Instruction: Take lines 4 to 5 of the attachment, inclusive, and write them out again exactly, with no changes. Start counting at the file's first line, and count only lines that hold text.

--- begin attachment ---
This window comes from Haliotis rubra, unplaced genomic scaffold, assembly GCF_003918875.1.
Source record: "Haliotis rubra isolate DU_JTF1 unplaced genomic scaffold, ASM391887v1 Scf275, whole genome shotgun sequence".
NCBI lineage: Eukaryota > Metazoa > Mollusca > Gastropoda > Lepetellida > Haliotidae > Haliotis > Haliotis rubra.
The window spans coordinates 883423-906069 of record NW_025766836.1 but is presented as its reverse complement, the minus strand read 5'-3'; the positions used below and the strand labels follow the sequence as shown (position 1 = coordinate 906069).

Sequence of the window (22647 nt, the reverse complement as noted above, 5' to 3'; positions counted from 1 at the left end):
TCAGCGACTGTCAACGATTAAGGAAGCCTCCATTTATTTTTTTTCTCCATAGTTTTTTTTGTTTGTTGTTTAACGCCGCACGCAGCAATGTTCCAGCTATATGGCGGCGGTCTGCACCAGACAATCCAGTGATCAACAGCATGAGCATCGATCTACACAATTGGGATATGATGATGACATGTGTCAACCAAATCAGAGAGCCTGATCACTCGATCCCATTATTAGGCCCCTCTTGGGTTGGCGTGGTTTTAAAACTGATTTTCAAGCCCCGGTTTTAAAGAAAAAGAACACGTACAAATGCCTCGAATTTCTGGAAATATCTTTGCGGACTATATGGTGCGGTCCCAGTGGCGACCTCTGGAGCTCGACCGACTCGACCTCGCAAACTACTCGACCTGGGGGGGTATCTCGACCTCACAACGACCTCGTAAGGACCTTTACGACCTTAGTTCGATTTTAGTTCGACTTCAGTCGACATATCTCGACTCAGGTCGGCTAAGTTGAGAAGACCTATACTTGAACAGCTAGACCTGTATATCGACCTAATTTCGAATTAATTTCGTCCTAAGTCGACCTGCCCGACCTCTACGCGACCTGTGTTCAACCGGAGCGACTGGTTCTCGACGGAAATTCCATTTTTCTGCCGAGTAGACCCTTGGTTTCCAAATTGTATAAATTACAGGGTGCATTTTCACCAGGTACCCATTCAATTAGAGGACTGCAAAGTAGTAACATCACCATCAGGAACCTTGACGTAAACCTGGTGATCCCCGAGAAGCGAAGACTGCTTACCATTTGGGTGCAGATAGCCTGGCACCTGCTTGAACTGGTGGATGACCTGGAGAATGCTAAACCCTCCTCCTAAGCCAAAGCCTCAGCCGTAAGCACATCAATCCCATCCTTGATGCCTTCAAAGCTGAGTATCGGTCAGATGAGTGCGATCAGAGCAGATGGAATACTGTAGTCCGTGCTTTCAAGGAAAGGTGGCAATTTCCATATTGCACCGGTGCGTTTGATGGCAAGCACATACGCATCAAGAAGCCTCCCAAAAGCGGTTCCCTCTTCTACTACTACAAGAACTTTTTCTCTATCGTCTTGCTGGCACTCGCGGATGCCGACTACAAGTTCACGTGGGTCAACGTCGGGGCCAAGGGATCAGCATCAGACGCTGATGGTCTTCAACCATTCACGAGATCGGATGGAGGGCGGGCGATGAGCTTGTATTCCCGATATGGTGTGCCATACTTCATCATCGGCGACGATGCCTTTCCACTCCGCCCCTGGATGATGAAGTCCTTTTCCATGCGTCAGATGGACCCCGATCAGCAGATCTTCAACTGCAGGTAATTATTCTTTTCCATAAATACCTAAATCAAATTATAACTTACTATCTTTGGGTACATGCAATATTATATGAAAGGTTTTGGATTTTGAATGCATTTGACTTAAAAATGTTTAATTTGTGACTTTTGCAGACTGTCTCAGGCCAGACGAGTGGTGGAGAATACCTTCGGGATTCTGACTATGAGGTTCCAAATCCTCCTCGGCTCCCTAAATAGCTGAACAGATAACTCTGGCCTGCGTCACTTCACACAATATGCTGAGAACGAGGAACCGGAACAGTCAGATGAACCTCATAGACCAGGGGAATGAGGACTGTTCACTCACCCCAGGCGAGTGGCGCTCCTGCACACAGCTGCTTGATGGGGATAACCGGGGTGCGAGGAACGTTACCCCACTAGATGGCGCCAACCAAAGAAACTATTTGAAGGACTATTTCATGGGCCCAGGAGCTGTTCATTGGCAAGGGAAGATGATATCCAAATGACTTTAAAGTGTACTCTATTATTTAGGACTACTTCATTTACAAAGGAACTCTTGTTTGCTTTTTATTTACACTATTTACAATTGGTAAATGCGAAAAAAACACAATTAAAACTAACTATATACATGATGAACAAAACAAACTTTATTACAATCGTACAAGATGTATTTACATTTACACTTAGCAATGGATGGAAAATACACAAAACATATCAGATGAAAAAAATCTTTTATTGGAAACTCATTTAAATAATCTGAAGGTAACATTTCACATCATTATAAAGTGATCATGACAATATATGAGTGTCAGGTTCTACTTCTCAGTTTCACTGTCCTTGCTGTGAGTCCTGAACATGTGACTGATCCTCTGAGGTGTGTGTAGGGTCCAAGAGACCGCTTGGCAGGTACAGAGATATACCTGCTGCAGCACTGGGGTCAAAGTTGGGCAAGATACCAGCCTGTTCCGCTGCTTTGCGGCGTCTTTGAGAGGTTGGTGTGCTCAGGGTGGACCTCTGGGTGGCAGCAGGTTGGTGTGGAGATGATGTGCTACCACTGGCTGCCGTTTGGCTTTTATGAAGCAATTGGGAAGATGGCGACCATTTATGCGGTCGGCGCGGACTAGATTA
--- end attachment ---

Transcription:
The window spans coordinates 883423-906069 of record NW_025766836.1 but is presented as its reverse complement, the minus strand read 5'-3'; the positions used below and the strand labels follow the sequence as shown (position 1 = coordinate 906069).

Sequence of the window (22647 nt, the reverse complement as noted above, 5' to 3'; positions counted from 1 at the left end):